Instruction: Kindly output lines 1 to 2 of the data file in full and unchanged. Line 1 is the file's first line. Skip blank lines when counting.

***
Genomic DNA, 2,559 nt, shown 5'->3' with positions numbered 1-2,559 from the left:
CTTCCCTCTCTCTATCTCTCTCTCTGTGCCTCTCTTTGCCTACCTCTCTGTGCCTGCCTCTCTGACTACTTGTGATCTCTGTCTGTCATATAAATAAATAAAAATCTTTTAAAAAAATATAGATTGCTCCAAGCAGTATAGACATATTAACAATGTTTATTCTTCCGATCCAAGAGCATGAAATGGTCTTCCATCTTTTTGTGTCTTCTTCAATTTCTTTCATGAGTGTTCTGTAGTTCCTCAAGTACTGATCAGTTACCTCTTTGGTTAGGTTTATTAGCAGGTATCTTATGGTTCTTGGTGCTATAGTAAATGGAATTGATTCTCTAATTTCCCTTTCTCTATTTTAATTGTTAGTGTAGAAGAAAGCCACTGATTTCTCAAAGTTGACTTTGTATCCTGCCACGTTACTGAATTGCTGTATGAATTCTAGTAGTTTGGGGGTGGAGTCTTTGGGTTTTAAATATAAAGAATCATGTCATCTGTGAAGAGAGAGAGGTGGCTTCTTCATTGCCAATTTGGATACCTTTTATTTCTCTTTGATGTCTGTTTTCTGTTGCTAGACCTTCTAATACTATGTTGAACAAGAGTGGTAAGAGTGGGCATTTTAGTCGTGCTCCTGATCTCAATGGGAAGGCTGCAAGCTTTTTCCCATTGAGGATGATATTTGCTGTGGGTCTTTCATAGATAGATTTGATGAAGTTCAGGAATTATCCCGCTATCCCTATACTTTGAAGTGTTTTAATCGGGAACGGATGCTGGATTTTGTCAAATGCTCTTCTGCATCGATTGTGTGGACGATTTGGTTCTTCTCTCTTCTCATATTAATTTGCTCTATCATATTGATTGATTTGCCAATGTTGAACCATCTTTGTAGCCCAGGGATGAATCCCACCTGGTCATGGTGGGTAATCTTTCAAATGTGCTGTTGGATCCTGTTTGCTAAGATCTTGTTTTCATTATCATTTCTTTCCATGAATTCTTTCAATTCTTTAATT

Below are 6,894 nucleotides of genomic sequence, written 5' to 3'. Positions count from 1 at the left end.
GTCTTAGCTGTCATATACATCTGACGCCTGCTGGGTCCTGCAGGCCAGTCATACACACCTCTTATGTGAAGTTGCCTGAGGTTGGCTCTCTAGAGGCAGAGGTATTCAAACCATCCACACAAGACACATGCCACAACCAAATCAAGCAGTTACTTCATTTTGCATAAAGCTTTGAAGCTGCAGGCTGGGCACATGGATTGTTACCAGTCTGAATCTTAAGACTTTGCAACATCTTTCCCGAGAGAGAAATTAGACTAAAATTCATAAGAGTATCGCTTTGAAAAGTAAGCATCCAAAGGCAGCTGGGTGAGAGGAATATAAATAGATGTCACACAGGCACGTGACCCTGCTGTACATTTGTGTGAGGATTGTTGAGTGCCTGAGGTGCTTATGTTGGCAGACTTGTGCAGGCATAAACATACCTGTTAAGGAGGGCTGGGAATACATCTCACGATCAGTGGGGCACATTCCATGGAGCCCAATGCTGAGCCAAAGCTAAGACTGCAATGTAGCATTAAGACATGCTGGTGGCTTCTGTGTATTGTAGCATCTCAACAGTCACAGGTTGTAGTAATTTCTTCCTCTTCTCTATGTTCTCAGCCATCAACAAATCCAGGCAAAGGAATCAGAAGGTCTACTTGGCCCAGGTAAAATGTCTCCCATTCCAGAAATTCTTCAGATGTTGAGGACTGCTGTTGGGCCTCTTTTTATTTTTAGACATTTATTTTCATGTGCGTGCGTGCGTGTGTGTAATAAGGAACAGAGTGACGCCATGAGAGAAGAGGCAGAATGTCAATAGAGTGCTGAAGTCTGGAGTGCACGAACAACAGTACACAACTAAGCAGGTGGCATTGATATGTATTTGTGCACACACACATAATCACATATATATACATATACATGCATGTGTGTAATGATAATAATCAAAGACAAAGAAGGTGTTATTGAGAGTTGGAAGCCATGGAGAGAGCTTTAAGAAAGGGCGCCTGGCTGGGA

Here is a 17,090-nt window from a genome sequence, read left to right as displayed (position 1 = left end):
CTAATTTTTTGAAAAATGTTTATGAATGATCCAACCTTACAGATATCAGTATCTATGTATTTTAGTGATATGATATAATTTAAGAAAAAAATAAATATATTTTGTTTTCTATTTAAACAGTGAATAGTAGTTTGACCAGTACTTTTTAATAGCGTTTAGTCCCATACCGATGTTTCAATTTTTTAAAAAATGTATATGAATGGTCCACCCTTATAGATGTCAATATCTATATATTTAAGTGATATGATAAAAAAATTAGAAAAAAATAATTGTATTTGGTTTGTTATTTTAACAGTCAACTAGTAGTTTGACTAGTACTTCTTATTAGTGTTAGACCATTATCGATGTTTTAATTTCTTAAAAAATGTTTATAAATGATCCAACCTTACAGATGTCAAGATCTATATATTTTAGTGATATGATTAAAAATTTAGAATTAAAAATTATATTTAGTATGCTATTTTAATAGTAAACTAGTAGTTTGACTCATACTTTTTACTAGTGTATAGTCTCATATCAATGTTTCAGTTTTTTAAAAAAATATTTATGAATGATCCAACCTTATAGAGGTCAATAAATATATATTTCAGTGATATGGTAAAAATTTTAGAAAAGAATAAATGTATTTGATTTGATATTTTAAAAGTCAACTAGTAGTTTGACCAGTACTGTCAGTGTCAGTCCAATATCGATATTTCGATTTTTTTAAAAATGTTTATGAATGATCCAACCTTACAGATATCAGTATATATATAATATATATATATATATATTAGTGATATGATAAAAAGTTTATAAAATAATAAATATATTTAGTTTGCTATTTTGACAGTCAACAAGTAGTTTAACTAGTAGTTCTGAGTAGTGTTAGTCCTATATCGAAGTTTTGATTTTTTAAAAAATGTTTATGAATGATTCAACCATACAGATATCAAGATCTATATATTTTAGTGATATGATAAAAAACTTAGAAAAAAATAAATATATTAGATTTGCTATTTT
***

Genomic DNA, 2,559 nt, shown 5'->3' with positions numbered 1-2,559 from the left:
CTTCCCTCTCTCTATCTCTCTCTCTGTGCCTCTCTTTGCCTACCTCTCTGTGCCTGCCTCTCTGACTACTTGTGATCTCTGTCTGTCATATAAATAAATAAAAATCTTTTAAAAAAATATAGATTGCTCCAAGCAGTATAGACATATTAACAATGTTTATTCTTCCGATCCAAGAGCATGAAATGGTCTTCCATCTTTTTGTGTCTTCTTCAATTTCTTTCATGAGTGTTCTGTAGTTCCTCAAGTACTGATCAGTTACCTCTTTGGTTAGGTTTATTAGCAGGTATCTTATGGTTCTTGGTGCTATAGTAAATGGAATTGATTCTCTAATTTCCCTTTCTCTATTTTAATTGTTAGTGTAGAAGAAAGCCACTGATTTCTCAAAGTTGACTTTGTATCCTGCCACGTTACTGAATTGCTGTATGAATTCTAGTAGTTTGGGGGTGGAGTCTTTGGGTTTTAAATATAAAGAATCATGTCATCTGTGAAGAGAGAGAGGTGGCTTCTTCATTGCCAATTTGGATACCTTTTATTTCTCTTTGATGTCTGTTTTCTGTTGCTAGACCTTCTAATACTATGTTGAACAAGAGTGGTAAGAGTGGGCATTTTAGTCGTGCTCCTGATCTCAATGGGAAGGCTGCAAGCTTTTTCCCATTGAGGATGATATTTGCTGTGGGTCTTTCATAGATAGATTTGATGAAGTTCAGGAATTATCCCGCTATCCCTATACTTTGAAGTGTTTTAATCGGGAACGGATGCTGGATTTTGTCAAATGCTCTTCTGCATCGATTGTGTGGACGATTTGGTTCTTCTCTCTTCTCATATTAATTTGCTCTATCATATTGATTGATTTGCCAATGTTGAACCATCTTTGTAGCCCAGGGATGAATCCCACCTGGTCATGGTGGGTAATCTTTCAAATGTGCTGTTGGATCCTGTTTGCTAAGATCTTGTTTTCATTATCATTTCTTTCCATGAATTCTTTCAATTCTTTAATT